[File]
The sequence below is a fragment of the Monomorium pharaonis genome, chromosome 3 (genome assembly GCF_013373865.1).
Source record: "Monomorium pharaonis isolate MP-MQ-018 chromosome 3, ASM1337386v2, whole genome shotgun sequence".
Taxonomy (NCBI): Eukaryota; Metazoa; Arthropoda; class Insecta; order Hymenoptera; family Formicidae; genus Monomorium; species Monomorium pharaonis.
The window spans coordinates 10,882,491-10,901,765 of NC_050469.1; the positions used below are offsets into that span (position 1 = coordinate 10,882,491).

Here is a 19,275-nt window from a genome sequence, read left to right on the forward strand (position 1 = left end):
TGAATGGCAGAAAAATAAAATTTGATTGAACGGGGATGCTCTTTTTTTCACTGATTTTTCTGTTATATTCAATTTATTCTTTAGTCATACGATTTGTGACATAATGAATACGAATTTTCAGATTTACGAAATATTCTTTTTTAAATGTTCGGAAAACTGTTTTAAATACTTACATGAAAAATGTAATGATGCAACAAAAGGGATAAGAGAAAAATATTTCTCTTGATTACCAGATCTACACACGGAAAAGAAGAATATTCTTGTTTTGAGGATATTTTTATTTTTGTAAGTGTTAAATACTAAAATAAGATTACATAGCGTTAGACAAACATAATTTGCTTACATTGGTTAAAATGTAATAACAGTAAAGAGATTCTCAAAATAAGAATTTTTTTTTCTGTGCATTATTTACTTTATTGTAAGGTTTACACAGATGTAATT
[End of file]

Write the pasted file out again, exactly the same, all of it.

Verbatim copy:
The sequence below is a fragment of the Monomorium pharaonis genome, chromosome 3 (genome assembly GCF_013373865.1).
Source record: "Monomorium pharaonis isolate MP-MQ-018 chromosome 3, ASM1337386v2, whole genome shotgun sequence".
Taxonomy (NCBI): Eukaryota; Metazoa; Arthropoda; class Insecta; order Hymenoptera; family Formicidae; genus Monomorium; species Monomorium pharaonis.
The window spans coordinates 10,882,491-10,901,765 of NC_050469.1; the positions used below are offsets into that span (position 1 = coordinate 10,882,491).

Here is a 19,275-nt window from a genome sequence, read left to right on the forward strand (position 1 = left end):
TGAATGGCAGAAAAATAAAATTTGATTGAACGGGGATGCTCTTTTTTTCACTGATTTTTCTGTTATATTCAATTTATTCTTTAGTCATACGATTTGTGACATAATGAATACGAATTTTCAGATTTACGAAATATTCTTTTTTAAATGTTCGGAAAACTGTTTTAAATACTTACATGAAAAATGTAATGATGCAACAAAAGGGATAAGAGAAAAATATTTCTCTTGATTACCAGATCTACACACGGAAAAGAAGAATATTCTTGTTTTGAGGATATTTTTATTTTTGTAAGTGTTAAATACTAAAATAAGATTACATAGCGTTAGACAAACATAATTTGCTTACATTGGTTAAAATGTAATAACAGTAAAGAGATTCTCAAAATAAGAATTTTTTTTTCTGTGCATTATTTACTTTATTGTAAGGTTTACACAGATGTAATT